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"Polish artillery, Napoleon, Prussian guns" Topic


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1,223 hits since 5 Aug 2017
©1994-2017 Bill Armintrout
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Osage201705 Aug 2017 1:23 p.m. PST

I remember reading somewhere in Dawson/Summerfield's and George Nafziger's books, that the Polish artillery was pretty good in terms of training, quality etc. The problem, however was they had not enough artillery pieces.

Thus Napoleon after crushing the Prussians in 1806 strengthened the Polish artillery with captured Prussian guns.

My question is how good were the Prussian cannons and howitzers in 1806-7 ? Was it some really cool stuff, or they were considered as being outdated and much worse than French guns ?

Le Breton05 Aug 2017 3:51 p.m. PST

Osage, let me try some data and comparisons and then you can ask for more or maybe be ready to form your own opinion. I give mine at the end.

All measures in French inches and pounds, from the "Tables" of the general de Morla 1827 French edition.

6-pounder gun
French (an XI) bore is 16.6 calibres, weight 800 pounds, carriage weighs 1050 pounds
--- ball round, distance to the first graze, standard 2.0 pounds of powder, 1 ligne d'hausse of elevatoin : 664 paces
--- 12 rounds on the limber, 72 rounds per caisson
--- total weight of the piece, carriage and limber fully equipped 2775 pounds
Prussian bore is 16.4 calibres, weight 925 pounds, carriage weighs 1225 pounds
--- ball round, distance to the first graze, standard 2.2 pounds of powder, no elevation : 800 paces
--- 21 rounds on the limber, 100 rounds per caisson
--- total weight of the piece, carriage and limber fully equipped 3700 pounds
Compare : Russian 6-pounder of bore 16.3 calibres total weight of the piece, carriage and limber fully equipped 2150 pounds

lighter howitzer
French 24-pounder howitzer calibre is 5.60 inches (an XI), bore without the breech is 5.0 calibres, weight is 600 pounds, carriage weighs 1150 pounds
--- 6 rounds on the carriage, 75 rounds per caissson
--- total weight of the piece, carriage and limber fully equipped 2575 pounds
Prussian 7-pounder howitzer calibre is 5.45 inches, bore without the breech is 4.5 calibres, weight is 670 pounds, carriage weighs 1350 pounds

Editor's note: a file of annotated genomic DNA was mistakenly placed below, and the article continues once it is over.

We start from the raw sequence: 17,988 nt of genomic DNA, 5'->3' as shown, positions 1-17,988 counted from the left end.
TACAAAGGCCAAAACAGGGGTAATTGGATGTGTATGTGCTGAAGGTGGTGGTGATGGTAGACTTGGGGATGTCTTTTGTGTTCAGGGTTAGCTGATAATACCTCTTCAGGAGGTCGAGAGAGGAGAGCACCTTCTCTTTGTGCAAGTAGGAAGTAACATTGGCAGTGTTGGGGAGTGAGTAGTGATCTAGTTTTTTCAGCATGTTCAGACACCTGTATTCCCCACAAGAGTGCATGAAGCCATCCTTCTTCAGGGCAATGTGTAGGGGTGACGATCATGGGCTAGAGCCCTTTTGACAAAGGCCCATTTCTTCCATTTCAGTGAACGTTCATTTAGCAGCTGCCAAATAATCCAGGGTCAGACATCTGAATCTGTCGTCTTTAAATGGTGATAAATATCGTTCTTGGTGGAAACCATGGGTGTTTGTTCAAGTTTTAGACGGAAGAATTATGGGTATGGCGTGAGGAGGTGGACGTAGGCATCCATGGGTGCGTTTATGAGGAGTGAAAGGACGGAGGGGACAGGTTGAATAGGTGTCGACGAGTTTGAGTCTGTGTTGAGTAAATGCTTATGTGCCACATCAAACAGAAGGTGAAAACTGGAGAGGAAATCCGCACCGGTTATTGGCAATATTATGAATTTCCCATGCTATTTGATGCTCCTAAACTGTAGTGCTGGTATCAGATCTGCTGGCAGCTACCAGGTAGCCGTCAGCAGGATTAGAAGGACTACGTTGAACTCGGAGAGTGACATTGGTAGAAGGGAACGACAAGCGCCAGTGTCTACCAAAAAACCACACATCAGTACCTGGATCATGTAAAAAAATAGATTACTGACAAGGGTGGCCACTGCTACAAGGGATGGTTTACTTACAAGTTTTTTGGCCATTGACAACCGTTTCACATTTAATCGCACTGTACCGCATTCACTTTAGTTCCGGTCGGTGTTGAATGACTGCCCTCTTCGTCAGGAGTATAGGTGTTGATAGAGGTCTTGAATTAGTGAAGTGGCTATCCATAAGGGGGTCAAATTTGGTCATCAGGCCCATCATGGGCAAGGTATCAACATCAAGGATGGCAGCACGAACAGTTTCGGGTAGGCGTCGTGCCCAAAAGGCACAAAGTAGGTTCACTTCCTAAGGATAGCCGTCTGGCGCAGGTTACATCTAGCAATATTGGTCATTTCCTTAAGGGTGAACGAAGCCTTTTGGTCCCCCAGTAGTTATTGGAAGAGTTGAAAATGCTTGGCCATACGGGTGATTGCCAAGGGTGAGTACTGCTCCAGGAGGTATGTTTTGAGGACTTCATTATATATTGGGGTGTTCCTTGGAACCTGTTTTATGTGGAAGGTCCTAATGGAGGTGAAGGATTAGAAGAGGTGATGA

--- 30 rounds on the limber, 124 rounds per caisson
--- total weight of the piece, carriage and limber fully equipped 3300 pounds
Compare : Russian 1/4-pud unicorn for foot artillery of bore 8.8 calibres total weight of the piece, carriage and limber fully equipped 2100 pounds

12-pounder gun
French bore is 16.5 calibres, weight 1800 pounds (Gribeauval) or 1550 pounds (an XI), carriage weighs 1400 pounds
--- ball round, distance to the first graze, standard 4.0 pounds of powder, no elevation : 664 paces
--- 9 rounds on the limber, 140 rounds per caisson
--- total weight of the piece, carriage and limber fully equipped 3225 pounds
Prussian bore is 16.4 calibres, weight 1650 pounds, carraige weighs 1650 pounds
--- ball round, distance to the first graze, standard 3.8 pounds of powder, no elevation : 800 paces
--- 60-70 rounds on the limber, 192 rounds on the caisson
--- total weight of the piece, carriage and limber fully equipped 4650 pounds
Compare : Russian longer 12-pounder of 15.8 calibres total weight of the piece, carriage and limber fully equipped 3375 pounds
Compare : Russian short 12-pounder of bore 12.3 calibres total weight of the piece, carriage and limber fully equipped 2500 pounds

heavier howitzer
French 6-inch howitzer calibre is 6.13 inches (Gribeauval), bore without the breech is 3.0 calibres, weight is 650 pounds, carriage weighs 1225 pounds
--- 6 rounds on the carriage, 58 rounds per caisson
--- total weight of the piece, carriage and limber fully equipped 2800 pounds
Prussian 10-pounder howitzer calibre is 6.28 inches, bore without the breech is 4.4 calibres, weight is 1150 pounds, carraige weighs 1650 pounds
--- 10 rounds on the limber, 86 rounds per caisson
--- total weight of the piece, carriage and limber fully equipped 3900 pounds
Comment : The French liked the Prussian 10-pounder howitzer design and essentially copied it starting in 1810 to provide a large caliber, longer barrelled howitzer for the Guard 12-pounder companies.
Compare : Russian 1/2-pud unicorn of bore 8.3 calibres total weight of the piece, carriage and limber fully equipped 3150 pounds

Opinions :
Overall the French and Prussian systems seem very very similar.
The Prussian pieces strike me as more modern than Gribeauval, but less modern the the An XI French designs.
The Prussian system seems to put rather many rounds on the limber and in each caisson, which might impair mobility a bit – but with the benefit of having more rounds "up".
Personally, I would prefer the Russian system over either the French or Prussian : lighter equipment for same throw weights – and much much more of it.

===================

I struggle with the Polish language (also Croatian) – it feels like I am reading Russian with mangled transliteration to Latin characters. I have a similar "block" with Dutch : it is not English and it is not German and I just can't manage to think in Dutch when reading it.

So, this is a question I have not researched enough, but maybe a Colleague knows the answer :
--- Which Polish artillery units recieved which and how many Prussian guns?